All of these things that I’m raising, the UN has already raised with Canada. The rapporteur from two tenures ago raised these issues. The UN has been telling this to Canada since 1993. Obviously, Canada needs to do better.     

PDM: Meanwhile, the housing market in Canada is out of control. What’s the connection there?

LF: One of the things I’ve noticed globally but also domestically is the commodification of housing, the financialization of housing. That’s happening big time here. Canada has some of the largest Real Estate Investment Trusts (REITs) in the world. REITs are when buildings and units are basically put on the stock market. Stockholders are investing in apartments, and the return on investment comes from the rent paid by tenants. The problem is that in order to satisfy investors, you have to increase rents so they get a return over time.

To make things worse, the federal government has made it so that REITs are the only trusts that receive a preferential tax base, so the developers who own the buildings get a benefit by creating these REITs. Do the tenants benefit? No. They get rent increases and “renovictions.” If you think about this in terms of the financialization of a social good, in terms of the government basically funding developers to raise rents and evict tenants — that has some pretty serious moral and legal implications.

But I don’t think many people are paying attention to this. Has the minister responsible for housing talked to the finance minister to say, “You know, maybe we shouldn’t be creating such a commodity of everyday apartments? Maybe this is having a detrimental effect on tenants?” I’m not hearing those conversations.

If housing is going to be considered a human right, then the tenants should be foremost of interest, not investors.

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PDM: You’ve identified housing as one of the most pressing issues of our time. Many others say the same thing about climate change. Is there a connection between the two?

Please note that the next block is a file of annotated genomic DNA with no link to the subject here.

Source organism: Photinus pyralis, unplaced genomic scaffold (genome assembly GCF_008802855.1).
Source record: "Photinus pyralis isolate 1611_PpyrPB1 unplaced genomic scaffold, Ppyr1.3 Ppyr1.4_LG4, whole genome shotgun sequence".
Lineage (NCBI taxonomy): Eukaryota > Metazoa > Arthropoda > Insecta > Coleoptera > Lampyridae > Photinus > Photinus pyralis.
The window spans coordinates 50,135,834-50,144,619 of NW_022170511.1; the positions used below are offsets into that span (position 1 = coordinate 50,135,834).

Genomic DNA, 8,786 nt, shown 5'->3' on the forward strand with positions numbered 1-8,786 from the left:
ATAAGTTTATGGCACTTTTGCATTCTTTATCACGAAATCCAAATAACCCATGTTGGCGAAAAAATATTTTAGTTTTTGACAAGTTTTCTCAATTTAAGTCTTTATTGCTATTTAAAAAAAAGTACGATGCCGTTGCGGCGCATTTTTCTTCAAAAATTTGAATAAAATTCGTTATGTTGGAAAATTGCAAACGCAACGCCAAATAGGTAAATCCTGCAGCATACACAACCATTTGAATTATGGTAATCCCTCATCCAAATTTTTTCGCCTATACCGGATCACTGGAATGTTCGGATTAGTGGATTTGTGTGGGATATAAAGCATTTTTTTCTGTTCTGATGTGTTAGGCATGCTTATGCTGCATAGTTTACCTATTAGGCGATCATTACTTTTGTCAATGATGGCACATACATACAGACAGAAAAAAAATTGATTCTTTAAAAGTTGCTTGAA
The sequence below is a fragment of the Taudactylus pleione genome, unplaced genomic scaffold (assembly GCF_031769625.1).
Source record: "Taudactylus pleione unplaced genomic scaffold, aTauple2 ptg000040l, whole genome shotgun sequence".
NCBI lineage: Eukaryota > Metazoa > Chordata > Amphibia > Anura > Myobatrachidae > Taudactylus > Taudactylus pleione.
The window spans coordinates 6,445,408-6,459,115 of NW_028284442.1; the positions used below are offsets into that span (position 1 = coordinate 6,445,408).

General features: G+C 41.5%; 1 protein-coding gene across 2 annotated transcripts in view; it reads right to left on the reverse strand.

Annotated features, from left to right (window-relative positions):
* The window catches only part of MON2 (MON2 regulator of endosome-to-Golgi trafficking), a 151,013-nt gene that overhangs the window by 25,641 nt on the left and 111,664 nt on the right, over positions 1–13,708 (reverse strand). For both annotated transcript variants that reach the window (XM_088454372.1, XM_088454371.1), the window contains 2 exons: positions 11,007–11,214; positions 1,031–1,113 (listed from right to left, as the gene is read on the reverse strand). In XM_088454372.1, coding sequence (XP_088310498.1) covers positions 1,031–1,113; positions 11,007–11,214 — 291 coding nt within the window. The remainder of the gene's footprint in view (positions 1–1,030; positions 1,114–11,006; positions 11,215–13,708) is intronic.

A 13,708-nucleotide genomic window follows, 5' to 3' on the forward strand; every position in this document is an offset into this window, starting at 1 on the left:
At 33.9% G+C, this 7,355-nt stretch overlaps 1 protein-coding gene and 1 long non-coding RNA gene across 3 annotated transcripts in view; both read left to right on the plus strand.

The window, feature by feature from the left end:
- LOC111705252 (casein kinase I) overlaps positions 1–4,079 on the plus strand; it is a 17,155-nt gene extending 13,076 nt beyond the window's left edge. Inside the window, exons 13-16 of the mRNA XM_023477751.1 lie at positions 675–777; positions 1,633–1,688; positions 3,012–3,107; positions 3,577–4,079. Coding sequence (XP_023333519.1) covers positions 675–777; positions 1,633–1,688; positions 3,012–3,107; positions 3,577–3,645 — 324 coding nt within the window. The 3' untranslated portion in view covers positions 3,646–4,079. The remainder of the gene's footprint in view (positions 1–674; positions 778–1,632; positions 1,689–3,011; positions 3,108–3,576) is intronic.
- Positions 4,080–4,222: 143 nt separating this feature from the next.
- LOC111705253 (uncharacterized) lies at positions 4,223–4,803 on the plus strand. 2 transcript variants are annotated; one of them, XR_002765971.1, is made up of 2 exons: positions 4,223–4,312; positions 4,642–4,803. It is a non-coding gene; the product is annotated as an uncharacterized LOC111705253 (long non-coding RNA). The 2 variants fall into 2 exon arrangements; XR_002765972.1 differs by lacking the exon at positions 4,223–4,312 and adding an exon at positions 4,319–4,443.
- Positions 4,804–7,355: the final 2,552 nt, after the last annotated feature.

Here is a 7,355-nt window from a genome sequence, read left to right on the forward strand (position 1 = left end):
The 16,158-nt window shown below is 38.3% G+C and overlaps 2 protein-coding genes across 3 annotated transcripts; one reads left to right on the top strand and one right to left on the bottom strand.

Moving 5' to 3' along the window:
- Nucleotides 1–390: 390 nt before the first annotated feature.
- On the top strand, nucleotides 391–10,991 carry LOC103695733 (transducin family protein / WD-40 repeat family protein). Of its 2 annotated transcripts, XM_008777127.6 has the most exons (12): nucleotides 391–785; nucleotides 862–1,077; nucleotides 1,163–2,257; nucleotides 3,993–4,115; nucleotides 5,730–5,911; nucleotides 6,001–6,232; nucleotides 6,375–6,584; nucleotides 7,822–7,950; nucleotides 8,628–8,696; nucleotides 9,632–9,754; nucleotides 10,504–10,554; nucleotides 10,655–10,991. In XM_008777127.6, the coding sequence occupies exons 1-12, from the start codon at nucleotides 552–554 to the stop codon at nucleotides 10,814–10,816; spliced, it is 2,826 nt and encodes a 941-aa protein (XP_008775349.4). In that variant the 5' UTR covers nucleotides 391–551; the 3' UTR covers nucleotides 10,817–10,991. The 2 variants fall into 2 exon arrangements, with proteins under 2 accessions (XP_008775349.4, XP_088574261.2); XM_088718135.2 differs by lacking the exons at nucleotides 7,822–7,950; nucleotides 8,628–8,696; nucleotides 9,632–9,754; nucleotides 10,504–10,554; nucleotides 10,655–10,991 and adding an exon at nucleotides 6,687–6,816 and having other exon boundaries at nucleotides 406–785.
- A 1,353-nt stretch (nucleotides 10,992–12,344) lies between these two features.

LF: It’s a direct relationship. For example, there might be a waterfront community whose property floods as a result of climate change-related weather. Governments may move in and evict the entire community and put up a concrete barrier or something to block the flooding.

But, under international human rights law, that’s actually a violation of the right to housing. Government has certain obligations under that law, like to seek every viable alternative to the eviction. And then, if there is no viable alternative, to provide relocation as closely as possible. The new housing should meet all the characteristics of adequate housing, and that’s not happening. 

PDM: Canadians have grown accustomed to private, market-driven approaches to housing. How do we begin to shift the paradigm?

LF: It’s tough in Canada. We know that a publicly funded health-care system is a social good. Same with education. Housing is a completely different bird because housing has been privatized for a very long time. 

It’s especially tricky for me, because I actually believe in the private market. I don’t think all housing should be social. But I think it’s possible to have a human rights-compliant private market. I’m trying to convince people that we should be regulating from a human rights perspective in the private market.

It’s a tough sell, but I think right now people are starting to get it.

This interview has been edited and condensed for clarity.

It was originally featured in July/August 2019 edition of Broadview with the title “Fight for your rights.” For more of Broadview’s award-winning content, subscribe to the magazine today.